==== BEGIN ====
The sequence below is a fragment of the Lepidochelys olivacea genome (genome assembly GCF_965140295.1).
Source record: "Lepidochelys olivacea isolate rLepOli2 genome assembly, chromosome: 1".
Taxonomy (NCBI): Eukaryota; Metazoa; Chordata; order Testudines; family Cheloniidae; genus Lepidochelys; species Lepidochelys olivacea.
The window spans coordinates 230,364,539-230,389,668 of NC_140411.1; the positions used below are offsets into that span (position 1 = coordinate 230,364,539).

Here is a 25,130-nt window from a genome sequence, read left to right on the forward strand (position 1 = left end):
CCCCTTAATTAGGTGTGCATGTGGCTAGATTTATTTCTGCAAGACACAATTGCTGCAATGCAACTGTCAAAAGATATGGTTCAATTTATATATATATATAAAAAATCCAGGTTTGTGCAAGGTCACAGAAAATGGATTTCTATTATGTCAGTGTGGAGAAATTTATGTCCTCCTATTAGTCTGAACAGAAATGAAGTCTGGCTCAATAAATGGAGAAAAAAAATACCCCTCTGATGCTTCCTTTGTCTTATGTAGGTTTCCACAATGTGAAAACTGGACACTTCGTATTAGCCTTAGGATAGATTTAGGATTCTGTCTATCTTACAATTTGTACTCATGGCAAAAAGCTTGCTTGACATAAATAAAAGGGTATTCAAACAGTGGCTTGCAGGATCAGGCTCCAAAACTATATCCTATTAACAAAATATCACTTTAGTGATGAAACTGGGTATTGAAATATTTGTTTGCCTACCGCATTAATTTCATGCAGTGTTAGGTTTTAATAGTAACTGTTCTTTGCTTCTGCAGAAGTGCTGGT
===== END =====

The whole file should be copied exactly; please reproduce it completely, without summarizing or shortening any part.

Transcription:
The sequence below is a fragment of the Lepidochelys olivacea genome (genome assembly GCF_965140295.1).
Source record: "Lepidochelys olivacea isolate rLepOli2 genome assembly, chromosome: 1".
Taxonomy (NCBI): Eukaryota; Metazoa; Chordata; order Testudines; family Cheloniidae; genus Lepidochelys; species Lepidochelys olivacea.
The window spans coordinates 230,364,539-230,389,668 of NC_140411.1; the positions used below are offsets into that span (position 1 = coordinate 230,364,539).

Here is a 25,130-nt window from a genome sequence, read left to right on the forward strand (position 1 = left end):
CCCCTTAATTAGGTGTGCATGTGGCTAGATTTATTTCTGCAAGACACAATTGCTGCAATGCAACTGTCAAAAGATATGGTTCAATTTATATATATATATAAAAAATCCAGGTTTGTGCAAGGTCACAGAAAATGGATTTCTATTATGTCAGTGTGGAGAAATTTATGTCCTCCTATTAGTCTGAACAGAAATGAAGTCTGGCTCAATAAATGGAGAAAAAAAATACCCCTCTGATGCTTCCTTTGTCTTATGTAGGTTTCCACAATGTGAAAACTGGACACTTCGTATTAGCCTTAGGATAGATTTAGGATTCTGTCTATCTTACAATTTGTACTCATGGCAAAAAGCTTGCTTGACATAAATAAAAGGGTATTCAAACAGTGGCTTGCAGGATCAGGCTCCAAAACTATATCCTATTAACAAAATATCACTTTAGTGATGAAACTGGGTATTGAAATATTTGTTTGCCTACCGCATTAATTTCATGCAGTGTTAGGTTTTAATAGTAACTGTTCTTTGCTTCTGCAGAAGTGCTGGT